Want to Lick Discrimination Against Pit Bulls? Here Are Five Ways

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Here’s a fact that’s tough to face: people discriminate against dogs. Dogs. You know: those lovable, friendly, sometimes blocky-headed pals whose primary interests include head pats, treats, and belly rubs. We think we speak for all of us when we say: What the pup?

The discrimination is usually directed against dogs with big ol’ noggins — i.e., pit bulls — but it can also apply to Dobermans, German Shepherds, and more. It can take many forms, from individuals avoiding contact with certain breeds to insurance companies denying claims based solely on bully breed ownership. Fears about certain breeds are based on persistent myths, despite the fact that most people personally know anywhere between one and ten jillion friendly pit bulls.

We had to get to the bottom of this, so we got in touch with Shannon Glenn, Executive Director of My Pit Bull is Family, a MN-based nonprofit seeking to end housing and insurance discrimination. She started out with some good news: “Overall, I’d say the stigma against bully breeds is getting better. Animal welfare organizations are educating the public that the term ‘pit bull’ isn’t a actually a breed, but an umbrella term for many types of dogs with a set of physical characteristics. The trend is to educate that all dogs are individuals regardless of breed or type.”

However, Shannon notes that housing and insurance discrimination is still a big problem. “Once we end this, more dogs will be able to stay home with loving families, fewer families will have to make really tough choices when it comes to surrendering their loved ones when relocating, rescues will be able to adopt out a greater number of dogs, and fewer dogs will be killed in shelters across the country.”

With this in mind, we sniffed out some strategies and resources that pit bull owners and their allies can use to help end breed discrimination:

Be Responsible

No bones about it: this part really boils down to being a conscientious dog mom or dad. Shannon recommends that you take your pup to training classes and take time to give your lil-pup-py some T-L-C (and some good exercise!). She also emphasizes that if you’re considering adopting a pit bull, double check that there are no breed restrictions where you live and make sure that your homeowner’s or renter’s insurance covers your new furry companion. Here are some more tips on that, and My Pit Bull is Family also has a wealth of resources, including a housing database.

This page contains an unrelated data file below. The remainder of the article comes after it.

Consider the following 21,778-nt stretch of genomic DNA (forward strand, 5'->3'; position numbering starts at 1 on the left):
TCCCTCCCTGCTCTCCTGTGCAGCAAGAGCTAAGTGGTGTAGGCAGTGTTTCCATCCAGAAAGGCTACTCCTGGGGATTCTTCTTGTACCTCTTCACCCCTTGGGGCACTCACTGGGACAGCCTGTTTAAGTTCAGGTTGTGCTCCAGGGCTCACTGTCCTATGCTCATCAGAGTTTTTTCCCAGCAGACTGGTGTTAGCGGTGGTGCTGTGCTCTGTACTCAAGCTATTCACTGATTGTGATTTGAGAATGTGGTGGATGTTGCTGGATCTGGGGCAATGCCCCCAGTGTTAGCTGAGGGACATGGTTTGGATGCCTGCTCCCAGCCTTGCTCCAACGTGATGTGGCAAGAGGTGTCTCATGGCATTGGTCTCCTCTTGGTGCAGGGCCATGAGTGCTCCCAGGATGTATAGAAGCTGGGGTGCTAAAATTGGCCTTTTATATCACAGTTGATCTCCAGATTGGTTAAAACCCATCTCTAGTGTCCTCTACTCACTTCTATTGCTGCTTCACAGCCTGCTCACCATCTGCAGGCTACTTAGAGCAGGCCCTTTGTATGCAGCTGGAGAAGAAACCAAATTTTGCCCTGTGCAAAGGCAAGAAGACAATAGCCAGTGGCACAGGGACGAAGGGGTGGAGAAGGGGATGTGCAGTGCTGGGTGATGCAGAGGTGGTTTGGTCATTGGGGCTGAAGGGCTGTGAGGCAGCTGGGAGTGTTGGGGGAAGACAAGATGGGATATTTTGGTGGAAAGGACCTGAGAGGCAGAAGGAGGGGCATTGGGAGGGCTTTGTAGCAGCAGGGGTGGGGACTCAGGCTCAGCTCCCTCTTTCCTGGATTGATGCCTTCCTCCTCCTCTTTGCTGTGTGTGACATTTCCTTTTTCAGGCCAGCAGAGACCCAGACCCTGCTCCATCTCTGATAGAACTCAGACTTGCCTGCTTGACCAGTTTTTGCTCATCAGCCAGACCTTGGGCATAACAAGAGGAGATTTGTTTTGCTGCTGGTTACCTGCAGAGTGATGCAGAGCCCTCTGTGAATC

Read Up, Pup

Education is also SO important, even if you don’t have a pit bull yourself (we love you, bully-breed allies!). Being aware of common arguments and misconceptions used against pit bulls can help you field questions and inform those around you about how great those blocky-headed pups can be.

Walk the Walk

Shannon and a ton of other proud pittie owners welcome you to join them on community-building, stereotype-breaking “pack walks,” which should be starting up again in April.

Get Involved

If you’re a dog-loving bully breed advocate you can also volunteer with groups like My Pit Bull is Family or with rescues like those listed below. My Pit Bull is Family is working with local legislators this year to pass a law banning insurance companies from discriminating based on breed — sign up to volunteer with ’em, because this one’s going to need all hands on deck!

Take Advantage of Local Resources

These articles and rescues should help you on your journey to full-fledged pit bull advocacy:

Plus, check out these local bully-breed rescues:

So there you have it, you fur-baby-loving freedom fighters. Big thanks to My Pit Bull is Family for helping us arm you with the latest and greatest in discrimination-busting techniques and information. There’s still pup-loads of work to be done to end bully breed discrimination; meanwhile, we’ll do everything we can to support you and your four-legged companions.

We love hearing about how great your pit bulls are! Tell us about your pup in the comments, and tag ’em on Instagram with #SidewalkDog!

Beware of pit bulls: They’re terribly awkward.

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